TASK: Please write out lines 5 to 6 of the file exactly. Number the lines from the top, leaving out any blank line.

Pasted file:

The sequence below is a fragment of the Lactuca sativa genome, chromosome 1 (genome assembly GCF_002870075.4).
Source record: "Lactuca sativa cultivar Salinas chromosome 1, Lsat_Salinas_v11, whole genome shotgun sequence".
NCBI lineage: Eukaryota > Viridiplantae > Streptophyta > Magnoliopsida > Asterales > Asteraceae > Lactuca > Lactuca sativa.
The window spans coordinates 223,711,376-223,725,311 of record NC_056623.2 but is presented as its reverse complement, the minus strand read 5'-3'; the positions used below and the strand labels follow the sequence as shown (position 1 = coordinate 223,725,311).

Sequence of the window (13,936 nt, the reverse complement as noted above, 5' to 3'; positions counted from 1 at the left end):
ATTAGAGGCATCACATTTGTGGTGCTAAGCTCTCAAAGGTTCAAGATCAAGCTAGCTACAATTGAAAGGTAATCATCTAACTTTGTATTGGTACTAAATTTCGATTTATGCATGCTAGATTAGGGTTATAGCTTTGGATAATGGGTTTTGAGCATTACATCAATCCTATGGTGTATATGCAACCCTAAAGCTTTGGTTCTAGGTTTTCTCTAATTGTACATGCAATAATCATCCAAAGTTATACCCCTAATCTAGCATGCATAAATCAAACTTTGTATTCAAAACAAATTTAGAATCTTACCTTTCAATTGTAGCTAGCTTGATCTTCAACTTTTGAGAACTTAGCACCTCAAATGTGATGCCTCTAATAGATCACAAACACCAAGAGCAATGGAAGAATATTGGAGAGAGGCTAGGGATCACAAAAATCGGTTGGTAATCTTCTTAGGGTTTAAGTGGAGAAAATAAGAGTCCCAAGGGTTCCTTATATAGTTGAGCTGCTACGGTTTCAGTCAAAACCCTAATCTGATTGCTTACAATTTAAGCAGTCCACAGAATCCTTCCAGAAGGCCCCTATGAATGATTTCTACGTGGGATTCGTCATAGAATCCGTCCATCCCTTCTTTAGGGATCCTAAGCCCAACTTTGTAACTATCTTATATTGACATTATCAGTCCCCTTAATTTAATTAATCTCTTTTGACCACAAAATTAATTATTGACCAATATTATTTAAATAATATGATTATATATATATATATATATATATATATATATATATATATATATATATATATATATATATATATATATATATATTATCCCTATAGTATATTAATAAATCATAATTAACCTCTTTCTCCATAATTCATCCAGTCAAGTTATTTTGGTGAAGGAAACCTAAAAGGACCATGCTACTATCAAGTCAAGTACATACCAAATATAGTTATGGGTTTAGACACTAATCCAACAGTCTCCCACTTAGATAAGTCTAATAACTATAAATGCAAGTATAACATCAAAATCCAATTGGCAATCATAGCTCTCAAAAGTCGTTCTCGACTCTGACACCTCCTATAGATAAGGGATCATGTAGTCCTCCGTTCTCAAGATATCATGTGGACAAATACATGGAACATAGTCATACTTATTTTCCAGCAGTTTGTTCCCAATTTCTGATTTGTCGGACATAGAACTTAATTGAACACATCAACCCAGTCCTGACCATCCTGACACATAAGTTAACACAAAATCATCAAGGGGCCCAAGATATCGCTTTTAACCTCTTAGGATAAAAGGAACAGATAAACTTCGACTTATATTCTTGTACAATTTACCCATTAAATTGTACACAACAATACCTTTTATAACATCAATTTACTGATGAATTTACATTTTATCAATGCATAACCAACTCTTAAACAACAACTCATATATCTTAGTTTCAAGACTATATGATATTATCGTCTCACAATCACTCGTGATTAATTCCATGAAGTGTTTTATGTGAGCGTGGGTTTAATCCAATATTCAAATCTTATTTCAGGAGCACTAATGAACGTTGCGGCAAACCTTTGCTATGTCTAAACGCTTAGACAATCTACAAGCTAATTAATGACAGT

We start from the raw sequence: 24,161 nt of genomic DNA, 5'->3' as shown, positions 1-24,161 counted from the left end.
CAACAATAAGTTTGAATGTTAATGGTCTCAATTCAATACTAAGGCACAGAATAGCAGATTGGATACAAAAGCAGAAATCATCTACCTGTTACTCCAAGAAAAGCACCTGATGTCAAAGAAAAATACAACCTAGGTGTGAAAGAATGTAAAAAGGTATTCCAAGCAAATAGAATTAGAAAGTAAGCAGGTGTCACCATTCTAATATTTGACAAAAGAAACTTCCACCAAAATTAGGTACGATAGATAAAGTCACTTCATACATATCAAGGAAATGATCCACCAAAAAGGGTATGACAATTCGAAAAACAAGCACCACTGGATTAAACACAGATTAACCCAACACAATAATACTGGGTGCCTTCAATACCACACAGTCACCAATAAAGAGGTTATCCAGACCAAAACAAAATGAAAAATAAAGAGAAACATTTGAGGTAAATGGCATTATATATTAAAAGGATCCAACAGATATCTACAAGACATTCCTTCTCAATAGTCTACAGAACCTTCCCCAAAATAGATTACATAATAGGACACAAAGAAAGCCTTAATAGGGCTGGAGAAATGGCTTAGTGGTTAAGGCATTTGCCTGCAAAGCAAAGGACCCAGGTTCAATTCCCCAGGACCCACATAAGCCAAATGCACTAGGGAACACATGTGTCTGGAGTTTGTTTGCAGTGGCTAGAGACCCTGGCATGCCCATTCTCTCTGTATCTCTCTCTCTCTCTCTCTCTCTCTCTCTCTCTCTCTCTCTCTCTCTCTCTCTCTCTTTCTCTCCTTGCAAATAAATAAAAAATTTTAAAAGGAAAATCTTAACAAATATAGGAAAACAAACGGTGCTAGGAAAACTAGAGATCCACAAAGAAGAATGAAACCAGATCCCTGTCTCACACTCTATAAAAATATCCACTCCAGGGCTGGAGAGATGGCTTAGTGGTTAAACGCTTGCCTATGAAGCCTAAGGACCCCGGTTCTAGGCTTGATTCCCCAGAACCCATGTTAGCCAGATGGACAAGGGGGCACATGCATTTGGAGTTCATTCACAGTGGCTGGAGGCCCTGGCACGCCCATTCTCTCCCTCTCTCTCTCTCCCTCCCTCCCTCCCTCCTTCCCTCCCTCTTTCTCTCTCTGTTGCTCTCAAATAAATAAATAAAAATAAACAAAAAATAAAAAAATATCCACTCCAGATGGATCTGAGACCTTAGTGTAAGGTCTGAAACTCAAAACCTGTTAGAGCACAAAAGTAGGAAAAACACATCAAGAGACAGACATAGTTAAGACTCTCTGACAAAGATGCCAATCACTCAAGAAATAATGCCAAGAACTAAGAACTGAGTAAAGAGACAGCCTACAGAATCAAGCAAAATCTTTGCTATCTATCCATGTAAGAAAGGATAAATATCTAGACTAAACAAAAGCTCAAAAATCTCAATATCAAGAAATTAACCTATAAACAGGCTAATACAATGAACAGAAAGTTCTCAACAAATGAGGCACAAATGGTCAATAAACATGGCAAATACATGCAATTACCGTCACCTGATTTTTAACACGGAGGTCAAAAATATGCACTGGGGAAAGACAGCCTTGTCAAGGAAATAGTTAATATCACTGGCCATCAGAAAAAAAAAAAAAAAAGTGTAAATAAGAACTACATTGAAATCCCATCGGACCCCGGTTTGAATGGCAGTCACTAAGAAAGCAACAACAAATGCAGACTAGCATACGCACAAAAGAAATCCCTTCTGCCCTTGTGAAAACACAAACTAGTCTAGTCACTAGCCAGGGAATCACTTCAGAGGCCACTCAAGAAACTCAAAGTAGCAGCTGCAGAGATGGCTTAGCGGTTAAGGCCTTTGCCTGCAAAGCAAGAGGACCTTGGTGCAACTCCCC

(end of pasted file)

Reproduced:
Sequence of the window (13,936 nt, the reverse complement as noted above, 5' to 3'; positions counted from 1 at the left end):
ATTAGAGGCATCACATTTGTGGTGCTAAGCTCTCAAAGGTTCAAGATCAAGCTAGCTACAATTGAAAGGTAATCATCTAACTTTGTATTGGTACTAAATTTCGATTTATGCATGCTAGATTAGGGTTATAGCTTTGGATAATGGGTTTTGAGCATTACATCAATCCTATGGTGTATATGCAACCCTAAAGCTTTGGTTCTAGGTTTTCTCTAATTGTACATGCAATAATCATCCAAAGTTATACCCCTAATCTAGCATGCATAAATCAAACTTTGTATTCAAAACAAATTTAGAATCTTACCTTTCAATTGTAGCTAGCTTGATCTTCAACTTTTGAGAACTTAGCACCTCAAATGTGATGCCTCTAATAGATCACAAACACCAAGAGCAATGGAAGAATATTGGAGAGAGGCTAGGGATCACAAAAATCGGTTGGTAATCTTCTTAGGGTTTAAGTGGAGAAAATAAGAGTCCCAAGGGTTCCTTATATAGTTGAGCTGCTACGGTTTCAGTCAAAACCCTAATCTGATTGCTTACAATTTAAGCAGTCCACAGAATCCTTCCAGAAGGCCCCTATGAATGATTTCTACGTGGGATTCGTCATAGAATCCGTCCATCCCTTCTTTAGGGATCCTAAGCCCAACTTTGTAACTATCTTATATTGACATTATCAGTCCCCTTAATTTAATTAATCTCTTTTGACCACAAAATTAATTATTGACCAATATTATTTAAATAATATGATTATATATATATATATATATATATATATATATATATATATATATATATATATATATATATATATATATATATATTATCCCTATAGTATATTAATAAATCATAATTAACCTCTTTCTCCATAATTCATCCAGTCAAGTTATTTTGGTGAAGGAAACCTAAAAGGACCATGCTACTATCAAGTCAAGTACATACCAAATATAGTTATGGGTTTAGACACTAATCCAACAGTCTCCCACTTAGATAAGTCTAATAACTATAAATGCAAGTATAACATCAAAATCCAATTGGCAATCATAGCTCTCAAAAGTCGTTCTCGACTCTGACACCTCCTATAGATAAGGGATCATGTAGTCCTCCGTTCTCAAGATATCATGTGGACAAATACATGGAACATAGTCATACTTATTTTCCAGCAGTTTGTTCCCAATTTCTGATTTGTCGGACATAGAACTTAATTGAACACATCAACCCAGTCCTGACCATCCTGACACATAAGTTAACACAAAATCATCAAGGGGCCCAAGATATCGCTTTTAACCTCTTAGGATAAAAGGAACAGATAAACTTCGACTTATATTCTTGTACAATTTACCCATTAAATTGTACACAACAATACCTTTTATAACATCAATTTACTGATGAATTTACATTTTATCAATGCATAACCAACTCTTAAACAACAACTCATATATCTTAGTTTCAAGACTATATGATATTATCGTCTCACAATCACTCGTGATTAATTCCATGAAGTGTTTTATGTGAGCGTGGGTTTAATCCAATATTCAAATCTTATTTCAGGAGCACTAATGAACGTTGCGGCAAACCTTTGCTATGTCTAAACGCTTAGACAATCTACAAGCTAATTAATGACAGT